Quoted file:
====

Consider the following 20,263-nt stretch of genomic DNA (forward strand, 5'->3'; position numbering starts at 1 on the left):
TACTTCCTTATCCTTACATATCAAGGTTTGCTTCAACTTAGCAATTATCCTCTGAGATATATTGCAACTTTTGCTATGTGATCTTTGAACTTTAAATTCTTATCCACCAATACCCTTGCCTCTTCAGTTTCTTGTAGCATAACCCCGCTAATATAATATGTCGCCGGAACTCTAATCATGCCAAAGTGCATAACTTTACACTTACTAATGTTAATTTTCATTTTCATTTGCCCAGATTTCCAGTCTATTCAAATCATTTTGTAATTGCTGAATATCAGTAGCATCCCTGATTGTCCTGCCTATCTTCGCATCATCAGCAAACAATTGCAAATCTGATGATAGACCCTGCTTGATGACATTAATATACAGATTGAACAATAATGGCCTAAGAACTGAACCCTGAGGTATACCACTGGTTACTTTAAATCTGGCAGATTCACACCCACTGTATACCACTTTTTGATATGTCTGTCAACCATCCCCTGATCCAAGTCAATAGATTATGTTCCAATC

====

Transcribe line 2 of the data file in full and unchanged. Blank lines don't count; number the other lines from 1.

TACTTCCTTATCCTTACATATCAAGGTTTGCTTCAACTTAGCAATTATCCTCTGAGATATATTGCAACTTTTGCTATGTGATCTTTGAACTTTAAATTCTTATCCACCAATACCCTTGCCTCTTCAGTTTCTTGTAGCATAACCCCGCTAATATAATATGTCGCCGGAACTCTAATCATGCCAAAGTGCATAACTTTACACTTACTAATGTTAATTTTCATTTTCATTTGCCCAGATTTCCAGTCTATTCAAATCATTTTGTAATTGCTGAATATCAGTAGCATCCCTGATTGTCCTGCCTATCTTCGCATCATCAGCAAACAATTGCAAATCTGATGATAGACCCTGCTTGATGACATTAATATACAGATTGAACAATAATGGCCTAAGAACTGAACCCTGAGGTATACCACTGGTTACTTTAAATCTGGCAGATTCACACCCACTGTATACCACTTTTTGATATGTCTGTCAACCATCCCCTGATCCAAGTCAATAGATTATGTTCCAATC